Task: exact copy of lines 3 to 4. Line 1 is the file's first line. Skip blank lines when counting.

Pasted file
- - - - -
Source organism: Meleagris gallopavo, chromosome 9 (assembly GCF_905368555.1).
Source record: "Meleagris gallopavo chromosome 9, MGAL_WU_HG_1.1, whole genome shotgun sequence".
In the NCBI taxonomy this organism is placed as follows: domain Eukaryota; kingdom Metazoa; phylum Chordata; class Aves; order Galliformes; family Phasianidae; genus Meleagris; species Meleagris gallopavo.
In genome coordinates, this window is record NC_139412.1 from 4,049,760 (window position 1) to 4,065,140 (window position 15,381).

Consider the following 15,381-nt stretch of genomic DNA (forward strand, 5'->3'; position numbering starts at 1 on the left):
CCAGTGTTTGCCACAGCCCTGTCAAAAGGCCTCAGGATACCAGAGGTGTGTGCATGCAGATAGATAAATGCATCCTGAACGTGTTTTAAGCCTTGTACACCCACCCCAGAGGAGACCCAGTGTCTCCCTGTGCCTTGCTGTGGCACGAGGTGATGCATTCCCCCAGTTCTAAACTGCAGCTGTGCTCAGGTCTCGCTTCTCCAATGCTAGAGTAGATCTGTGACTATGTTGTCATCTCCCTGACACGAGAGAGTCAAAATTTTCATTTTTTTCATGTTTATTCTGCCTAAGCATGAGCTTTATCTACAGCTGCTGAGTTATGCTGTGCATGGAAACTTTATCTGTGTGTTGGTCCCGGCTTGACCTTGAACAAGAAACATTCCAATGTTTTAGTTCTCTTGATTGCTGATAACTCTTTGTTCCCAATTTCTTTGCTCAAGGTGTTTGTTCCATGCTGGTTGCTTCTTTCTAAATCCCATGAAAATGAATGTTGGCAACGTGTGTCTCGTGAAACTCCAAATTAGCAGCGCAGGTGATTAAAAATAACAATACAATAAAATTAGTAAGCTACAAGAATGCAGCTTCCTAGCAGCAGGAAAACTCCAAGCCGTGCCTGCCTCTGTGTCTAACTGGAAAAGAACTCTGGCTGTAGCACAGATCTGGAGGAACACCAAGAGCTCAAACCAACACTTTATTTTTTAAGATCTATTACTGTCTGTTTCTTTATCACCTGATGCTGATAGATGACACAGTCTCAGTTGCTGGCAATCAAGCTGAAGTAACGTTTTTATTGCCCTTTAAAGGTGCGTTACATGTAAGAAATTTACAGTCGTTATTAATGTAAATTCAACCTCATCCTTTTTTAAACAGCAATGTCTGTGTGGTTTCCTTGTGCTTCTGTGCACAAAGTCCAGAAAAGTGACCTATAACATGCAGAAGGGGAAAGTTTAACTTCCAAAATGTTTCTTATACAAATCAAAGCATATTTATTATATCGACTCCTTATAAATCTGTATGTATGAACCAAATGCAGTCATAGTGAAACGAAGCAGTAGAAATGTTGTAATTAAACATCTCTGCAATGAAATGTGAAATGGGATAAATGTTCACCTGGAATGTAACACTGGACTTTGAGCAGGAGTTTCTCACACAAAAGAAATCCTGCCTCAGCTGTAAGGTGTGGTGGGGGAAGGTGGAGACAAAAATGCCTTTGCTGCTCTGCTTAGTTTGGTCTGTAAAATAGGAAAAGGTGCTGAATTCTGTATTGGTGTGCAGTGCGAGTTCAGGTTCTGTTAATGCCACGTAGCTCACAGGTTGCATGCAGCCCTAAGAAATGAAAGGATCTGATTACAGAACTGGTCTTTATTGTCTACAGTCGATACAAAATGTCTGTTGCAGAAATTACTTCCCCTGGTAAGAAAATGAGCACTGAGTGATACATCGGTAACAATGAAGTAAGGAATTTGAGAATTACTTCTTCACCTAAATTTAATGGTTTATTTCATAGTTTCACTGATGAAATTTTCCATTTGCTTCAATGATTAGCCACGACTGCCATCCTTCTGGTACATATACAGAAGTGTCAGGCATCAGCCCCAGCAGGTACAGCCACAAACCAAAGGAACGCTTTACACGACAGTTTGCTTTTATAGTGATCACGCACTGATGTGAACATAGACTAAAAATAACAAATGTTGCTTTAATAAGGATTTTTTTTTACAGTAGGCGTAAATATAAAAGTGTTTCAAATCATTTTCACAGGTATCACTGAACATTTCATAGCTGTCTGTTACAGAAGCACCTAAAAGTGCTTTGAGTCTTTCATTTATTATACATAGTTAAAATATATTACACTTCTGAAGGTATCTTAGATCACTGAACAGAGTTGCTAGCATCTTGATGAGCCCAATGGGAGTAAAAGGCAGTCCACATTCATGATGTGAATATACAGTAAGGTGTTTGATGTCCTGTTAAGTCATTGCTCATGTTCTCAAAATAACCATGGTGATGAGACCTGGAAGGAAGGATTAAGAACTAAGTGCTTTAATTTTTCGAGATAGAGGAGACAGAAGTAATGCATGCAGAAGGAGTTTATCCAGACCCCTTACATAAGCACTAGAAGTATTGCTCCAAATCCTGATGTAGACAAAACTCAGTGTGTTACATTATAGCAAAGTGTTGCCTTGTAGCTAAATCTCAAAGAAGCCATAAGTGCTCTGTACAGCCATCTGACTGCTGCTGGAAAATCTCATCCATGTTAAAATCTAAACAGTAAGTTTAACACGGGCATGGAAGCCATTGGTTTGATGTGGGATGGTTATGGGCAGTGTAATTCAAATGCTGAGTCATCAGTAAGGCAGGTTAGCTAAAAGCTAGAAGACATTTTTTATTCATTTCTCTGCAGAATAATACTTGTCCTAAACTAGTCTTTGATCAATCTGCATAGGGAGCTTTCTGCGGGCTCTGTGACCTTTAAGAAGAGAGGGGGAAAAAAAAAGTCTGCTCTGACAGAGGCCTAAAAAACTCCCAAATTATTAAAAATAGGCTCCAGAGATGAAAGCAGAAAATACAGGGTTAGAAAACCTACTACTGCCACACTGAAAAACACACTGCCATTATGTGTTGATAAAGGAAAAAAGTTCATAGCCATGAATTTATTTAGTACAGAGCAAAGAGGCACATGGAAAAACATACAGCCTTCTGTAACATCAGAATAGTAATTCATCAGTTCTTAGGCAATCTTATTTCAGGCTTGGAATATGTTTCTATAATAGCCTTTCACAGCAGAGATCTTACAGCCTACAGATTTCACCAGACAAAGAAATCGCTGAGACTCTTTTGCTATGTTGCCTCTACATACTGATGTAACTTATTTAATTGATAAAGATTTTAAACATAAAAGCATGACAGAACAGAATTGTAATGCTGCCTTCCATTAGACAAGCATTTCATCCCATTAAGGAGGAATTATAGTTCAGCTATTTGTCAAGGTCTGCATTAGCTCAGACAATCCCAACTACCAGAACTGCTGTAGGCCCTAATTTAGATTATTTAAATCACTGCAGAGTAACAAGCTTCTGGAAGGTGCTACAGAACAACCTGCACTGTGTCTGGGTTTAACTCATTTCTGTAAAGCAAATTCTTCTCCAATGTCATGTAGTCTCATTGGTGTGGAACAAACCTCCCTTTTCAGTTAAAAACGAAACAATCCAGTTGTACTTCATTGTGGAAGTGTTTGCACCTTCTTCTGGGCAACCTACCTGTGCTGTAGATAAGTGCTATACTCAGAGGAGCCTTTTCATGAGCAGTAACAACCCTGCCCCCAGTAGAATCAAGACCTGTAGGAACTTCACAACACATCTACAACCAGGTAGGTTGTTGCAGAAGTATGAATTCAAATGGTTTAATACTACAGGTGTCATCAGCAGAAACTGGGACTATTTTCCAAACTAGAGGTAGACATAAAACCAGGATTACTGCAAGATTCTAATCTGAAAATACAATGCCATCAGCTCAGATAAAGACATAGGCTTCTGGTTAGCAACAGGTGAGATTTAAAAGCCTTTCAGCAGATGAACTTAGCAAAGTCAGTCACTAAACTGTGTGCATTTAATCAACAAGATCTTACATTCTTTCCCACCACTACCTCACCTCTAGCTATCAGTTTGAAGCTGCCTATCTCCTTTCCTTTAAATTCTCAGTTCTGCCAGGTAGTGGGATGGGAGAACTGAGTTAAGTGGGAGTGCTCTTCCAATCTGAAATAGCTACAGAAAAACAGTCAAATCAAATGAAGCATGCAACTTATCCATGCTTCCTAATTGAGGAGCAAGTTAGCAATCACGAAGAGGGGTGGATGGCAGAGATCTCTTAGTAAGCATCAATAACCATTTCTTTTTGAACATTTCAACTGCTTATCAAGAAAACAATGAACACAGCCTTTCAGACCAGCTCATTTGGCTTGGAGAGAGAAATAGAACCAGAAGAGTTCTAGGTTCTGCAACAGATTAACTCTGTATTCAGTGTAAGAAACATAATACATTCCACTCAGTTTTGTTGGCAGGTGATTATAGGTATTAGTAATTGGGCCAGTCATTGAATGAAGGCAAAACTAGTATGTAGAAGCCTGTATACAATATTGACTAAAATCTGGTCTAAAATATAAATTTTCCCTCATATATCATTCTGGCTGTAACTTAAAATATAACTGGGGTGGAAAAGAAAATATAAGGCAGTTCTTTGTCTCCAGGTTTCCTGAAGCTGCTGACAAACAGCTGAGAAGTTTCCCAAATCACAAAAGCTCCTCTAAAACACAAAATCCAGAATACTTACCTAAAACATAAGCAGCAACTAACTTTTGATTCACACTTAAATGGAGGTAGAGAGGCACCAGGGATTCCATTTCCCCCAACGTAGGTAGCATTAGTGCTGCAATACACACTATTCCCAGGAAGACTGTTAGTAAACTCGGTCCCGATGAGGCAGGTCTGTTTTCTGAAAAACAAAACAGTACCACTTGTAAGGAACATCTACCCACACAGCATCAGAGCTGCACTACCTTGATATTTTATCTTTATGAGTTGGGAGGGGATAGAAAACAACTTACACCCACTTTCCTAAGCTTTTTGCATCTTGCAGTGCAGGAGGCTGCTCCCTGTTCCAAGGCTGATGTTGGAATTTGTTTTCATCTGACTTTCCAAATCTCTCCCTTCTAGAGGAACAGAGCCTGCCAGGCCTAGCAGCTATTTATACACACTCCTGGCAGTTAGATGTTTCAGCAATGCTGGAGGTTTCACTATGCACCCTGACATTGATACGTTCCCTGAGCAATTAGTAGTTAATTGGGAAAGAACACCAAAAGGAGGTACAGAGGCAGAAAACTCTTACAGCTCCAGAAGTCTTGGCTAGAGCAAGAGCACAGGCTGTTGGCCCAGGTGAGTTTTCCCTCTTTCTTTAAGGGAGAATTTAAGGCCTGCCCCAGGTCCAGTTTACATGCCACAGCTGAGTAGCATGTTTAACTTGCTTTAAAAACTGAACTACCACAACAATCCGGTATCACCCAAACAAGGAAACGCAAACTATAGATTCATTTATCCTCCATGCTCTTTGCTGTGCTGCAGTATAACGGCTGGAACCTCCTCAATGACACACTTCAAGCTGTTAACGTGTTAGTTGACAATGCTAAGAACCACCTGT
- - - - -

In the NCBI taxonomy this organism is placed as follows: domain Eukaryota; kingdom Metazoa; phylum Chordata; class Aves; order Galliformes; family Phasianidae; genus Meleagris; species Meleagris gallopavo.
In genome coordinates, this window is record NC_139412.1 from 4,049,760 (window position 1) to 4,065,140 (window position 15,381).